Just about anybody who’s spent any time thinking about fighting understands the almost inate desire to seek the high ground. High ground gives you better lines of sight on the battlefield, and if you are defending, your enemy must attack uphill. If you are attacking, you get the momentum of going downhill. So it is no surprise that as aviation came into being, it was seen as the ultimate in high ground. And while eventually, the Air Force came to be the service with the claim to the majority of that slice of the battlefield, the Army became an enthusiastic supporter of using aviation for observation.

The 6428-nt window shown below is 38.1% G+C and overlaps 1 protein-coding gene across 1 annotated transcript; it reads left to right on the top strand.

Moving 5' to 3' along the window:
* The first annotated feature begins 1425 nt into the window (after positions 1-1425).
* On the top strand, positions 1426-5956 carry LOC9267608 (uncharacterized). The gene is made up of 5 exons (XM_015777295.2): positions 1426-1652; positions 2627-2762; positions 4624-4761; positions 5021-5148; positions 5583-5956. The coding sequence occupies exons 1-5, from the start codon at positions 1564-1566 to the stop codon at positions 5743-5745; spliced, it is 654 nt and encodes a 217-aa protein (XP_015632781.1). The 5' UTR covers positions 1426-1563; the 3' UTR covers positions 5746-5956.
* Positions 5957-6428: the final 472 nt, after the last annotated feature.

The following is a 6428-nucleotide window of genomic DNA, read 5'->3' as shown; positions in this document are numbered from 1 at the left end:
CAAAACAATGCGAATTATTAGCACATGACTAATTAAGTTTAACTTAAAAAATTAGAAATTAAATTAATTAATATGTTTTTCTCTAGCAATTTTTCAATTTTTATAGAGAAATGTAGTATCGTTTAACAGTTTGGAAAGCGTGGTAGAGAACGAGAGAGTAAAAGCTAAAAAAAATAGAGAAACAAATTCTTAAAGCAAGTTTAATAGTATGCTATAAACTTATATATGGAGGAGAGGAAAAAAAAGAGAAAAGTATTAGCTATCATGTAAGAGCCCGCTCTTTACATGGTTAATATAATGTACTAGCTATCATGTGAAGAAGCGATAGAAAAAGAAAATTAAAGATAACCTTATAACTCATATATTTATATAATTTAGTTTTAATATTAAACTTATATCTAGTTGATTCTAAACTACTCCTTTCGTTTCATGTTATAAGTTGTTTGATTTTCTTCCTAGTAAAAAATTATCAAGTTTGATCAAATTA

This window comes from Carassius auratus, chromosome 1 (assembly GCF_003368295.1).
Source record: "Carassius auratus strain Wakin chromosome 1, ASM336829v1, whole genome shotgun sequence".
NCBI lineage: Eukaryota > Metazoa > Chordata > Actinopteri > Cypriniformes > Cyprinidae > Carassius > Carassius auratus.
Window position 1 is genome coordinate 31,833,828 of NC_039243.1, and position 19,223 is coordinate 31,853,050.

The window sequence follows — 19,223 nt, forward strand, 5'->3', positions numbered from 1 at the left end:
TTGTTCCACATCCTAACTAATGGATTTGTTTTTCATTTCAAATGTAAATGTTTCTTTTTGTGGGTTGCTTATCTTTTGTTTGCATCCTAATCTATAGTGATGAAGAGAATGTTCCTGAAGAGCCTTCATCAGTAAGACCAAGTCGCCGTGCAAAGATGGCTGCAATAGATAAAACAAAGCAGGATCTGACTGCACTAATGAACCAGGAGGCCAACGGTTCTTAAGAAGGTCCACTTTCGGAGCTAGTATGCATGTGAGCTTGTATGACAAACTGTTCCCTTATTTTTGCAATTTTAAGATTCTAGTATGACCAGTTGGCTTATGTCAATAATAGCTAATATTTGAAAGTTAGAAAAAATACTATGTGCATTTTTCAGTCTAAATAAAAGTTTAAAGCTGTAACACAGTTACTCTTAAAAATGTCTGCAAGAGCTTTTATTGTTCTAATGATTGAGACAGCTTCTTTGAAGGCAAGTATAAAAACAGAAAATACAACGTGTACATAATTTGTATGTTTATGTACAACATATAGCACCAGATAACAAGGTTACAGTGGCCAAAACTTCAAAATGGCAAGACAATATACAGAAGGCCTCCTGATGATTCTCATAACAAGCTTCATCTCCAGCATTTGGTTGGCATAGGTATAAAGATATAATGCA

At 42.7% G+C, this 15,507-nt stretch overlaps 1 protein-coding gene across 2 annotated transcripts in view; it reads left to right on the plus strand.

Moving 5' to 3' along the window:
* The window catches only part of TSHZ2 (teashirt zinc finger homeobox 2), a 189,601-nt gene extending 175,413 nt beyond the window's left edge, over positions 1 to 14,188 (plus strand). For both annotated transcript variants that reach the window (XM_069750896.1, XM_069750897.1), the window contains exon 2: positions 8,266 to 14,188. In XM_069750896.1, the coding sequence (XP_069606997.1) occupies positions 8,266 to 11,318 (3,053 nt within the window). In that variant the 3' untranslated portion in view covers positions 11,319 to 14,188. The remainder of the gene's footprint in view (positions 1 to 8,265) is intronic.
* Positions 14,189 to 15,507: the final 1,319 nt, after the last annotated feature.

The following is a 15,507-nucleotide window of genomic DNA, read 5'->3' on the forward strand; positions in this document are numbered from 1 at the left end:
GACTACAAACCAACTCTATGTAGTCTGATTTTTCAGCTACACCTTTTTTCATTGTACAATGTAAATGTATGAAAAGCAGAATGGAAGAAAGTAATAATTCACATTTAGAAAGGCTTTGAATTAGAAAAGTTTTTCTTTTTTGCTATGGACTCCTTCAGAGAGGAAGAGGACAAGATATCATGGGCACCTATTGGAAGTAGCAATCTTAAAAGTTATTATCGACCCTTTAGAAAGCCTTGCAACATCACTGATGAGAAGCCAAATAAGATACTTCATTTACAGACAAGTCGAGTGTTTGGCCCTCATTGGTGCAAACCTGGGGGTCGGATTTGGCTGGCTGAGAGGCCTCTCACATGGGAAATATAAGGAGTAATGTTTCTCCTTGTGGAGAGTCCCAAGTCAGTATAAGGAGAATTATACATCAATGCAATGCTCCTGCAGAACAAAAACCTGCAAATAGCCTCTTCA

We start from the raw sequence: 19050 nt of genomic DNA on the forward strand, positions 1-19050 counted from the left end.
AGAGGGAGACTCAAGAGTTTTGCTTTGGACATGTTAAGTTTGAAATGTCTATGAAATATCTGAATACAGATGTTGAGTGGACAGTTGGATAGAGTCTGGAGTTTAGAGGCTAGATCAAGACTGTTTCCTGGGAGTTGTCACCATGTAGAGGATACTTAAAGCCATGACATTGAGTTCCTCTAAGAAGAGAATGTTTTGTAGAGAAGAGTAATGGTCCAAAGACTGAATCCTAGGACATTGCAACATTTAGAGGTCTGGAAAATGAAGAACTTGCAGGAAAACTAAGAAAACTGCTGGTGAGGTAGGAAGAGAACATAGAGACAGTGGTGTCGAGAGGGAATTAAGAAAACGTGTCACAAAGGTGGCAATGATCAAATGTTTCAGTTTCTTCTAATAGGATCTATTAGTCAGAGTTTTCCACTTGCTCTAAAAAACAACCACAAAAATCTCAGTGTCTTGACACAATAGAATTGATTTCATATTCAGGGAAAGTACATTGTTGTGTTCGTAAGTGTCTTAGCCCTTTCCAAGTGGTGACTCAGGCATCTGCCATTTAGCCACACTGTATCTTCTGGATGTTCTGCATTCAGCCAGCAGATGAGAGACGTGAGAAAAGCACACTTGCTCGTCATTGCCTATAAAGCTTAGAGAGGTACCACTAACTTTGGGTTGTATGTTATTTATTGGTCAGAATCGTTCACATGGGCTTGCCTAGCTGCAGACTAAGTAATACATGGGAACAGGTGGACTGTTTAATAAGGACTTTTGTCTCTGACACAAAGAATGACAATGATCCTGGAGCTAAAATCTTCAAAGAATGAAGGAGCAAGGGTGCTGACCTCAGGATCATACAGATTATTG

In WWII, the Army used Piper Cubs for spotting artillery fire. And pretty quickly, the “grasshoppers” learned that they could also do a fair amount of reconnaisance while over enemy lines. The pilots and observers became very good at locating troops hiding in woods. In the immediate post-war years, the early piston powered helicopters soon began to replace most of the light aircraft the Army used for observation. These worked pretty well, but being piston powered, had some real shortcomings. First, they lacked power. Later models used more powerful engines, but the increase in horsepower was offset by the increase in engine weight and increased fuel consumption. Secondly, they used high octane gas. That made them pretty flammable. And the piston engines needed a lot of maintanence. With the introduction of lightweight, powerful gas turbines, the Army launched a competition to buy a new light observation helicopter.